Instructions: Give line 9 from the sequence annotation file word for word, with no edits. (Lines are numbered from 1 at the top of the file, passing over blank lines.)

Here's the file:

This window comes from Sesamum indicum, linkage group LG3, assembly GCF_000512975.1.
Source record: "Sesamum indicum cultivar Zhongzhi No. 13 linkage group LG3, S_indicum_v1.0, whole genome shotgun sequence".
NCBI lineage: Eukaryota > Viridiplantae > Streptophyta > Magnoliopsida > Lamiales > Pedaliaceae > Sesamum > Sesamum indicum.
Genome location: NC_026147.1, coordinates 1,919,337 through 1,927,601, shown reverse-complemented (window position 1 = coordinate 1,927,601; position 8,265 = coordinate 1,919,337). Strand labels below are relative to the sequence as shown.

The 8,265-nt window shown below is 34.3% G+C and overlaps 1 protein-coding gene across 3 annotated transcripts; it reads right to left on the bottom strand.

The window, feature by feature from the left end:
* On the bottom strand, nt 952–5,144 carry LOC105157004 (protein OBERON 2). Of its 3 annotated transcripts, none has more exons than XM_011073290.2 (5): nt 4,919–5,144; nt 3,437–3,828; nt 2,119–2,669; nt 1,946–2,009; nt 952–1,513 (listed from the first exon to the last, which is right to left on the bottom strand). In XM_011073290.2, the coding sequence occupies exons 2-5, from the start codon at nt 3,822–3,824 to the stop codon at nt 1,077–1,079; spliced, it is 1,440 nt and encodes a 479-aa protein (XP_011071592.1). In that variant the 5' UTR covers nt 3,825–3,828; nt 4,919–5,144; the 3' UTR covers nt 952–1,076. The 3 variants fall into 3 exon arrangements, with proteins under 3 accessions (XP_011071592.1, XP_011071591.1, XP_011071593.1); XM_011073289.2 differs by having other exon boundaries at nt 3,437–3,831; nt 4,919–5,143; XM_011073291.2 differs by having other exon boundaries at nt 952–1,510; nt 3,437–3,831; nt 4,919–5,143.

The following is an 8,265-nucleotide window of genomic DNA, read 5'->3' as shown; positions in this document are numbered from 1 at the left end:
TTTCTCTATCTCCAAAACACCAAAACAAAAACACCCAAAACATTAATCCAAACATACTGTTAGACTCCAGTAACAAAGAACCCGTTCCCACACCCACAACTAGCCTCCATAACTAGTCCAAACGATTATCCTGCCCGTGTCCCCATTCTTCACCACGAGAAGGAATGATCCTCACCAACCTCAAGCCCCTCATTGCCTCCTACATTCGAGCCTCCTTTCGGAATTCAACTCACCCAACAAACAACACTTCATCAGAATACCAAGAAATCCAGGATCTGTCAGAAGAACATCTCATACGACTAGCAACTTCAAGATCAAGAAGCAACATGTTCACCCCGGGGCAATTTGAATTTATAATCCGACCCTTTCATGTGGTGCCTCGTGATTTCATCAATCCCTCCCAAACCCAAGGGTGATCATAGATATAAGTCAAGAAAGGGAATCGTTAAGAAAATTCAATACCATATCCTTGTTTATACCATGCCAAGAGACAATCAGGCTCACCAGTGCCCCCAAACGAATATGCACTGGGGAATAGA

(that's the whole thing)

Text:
TTTCTCTATCTCCAAAACACCAAAACAAAAACACCCAAAACATTAATCCAAACATACTGTTAGACTCCAGTAACAAAGAACCCGTTCCCACACCCACAACTAGCCTCCATAACTAGTCCAAACGATTATCCTGCCCGTGTCCCCATTCTTCACCACGAGAAGGAATGATCCTCACCAACCTCAAGCCCCTCATTGCCTCCTACATTCGAGCCTCCTTTCGGAATTCAACTCACCCAACAAACAACACTTCATCAGAATACCAAGAAATCCAGGATCTGTCAGAAGAACATCTCATACGACTAGCAACTTCAAGATCAAGAAGCAACATGTTCACCCCGGGGCAATTTGAATTTATAATCCGACCCTTTCATGTGGTGCCTCGTGATTTCATCAATCCCTCCCAAACCCAAGGGTGATCATAGATATAAGTCAAGAAAGGGAATCGTTAAGAAAATTCAATACCATATCCTTGTTTATACCATGCCAAGAGACAATCAGGCTCACCAGTGCCCCCAAACGAATATGCACTGGGGAATAGA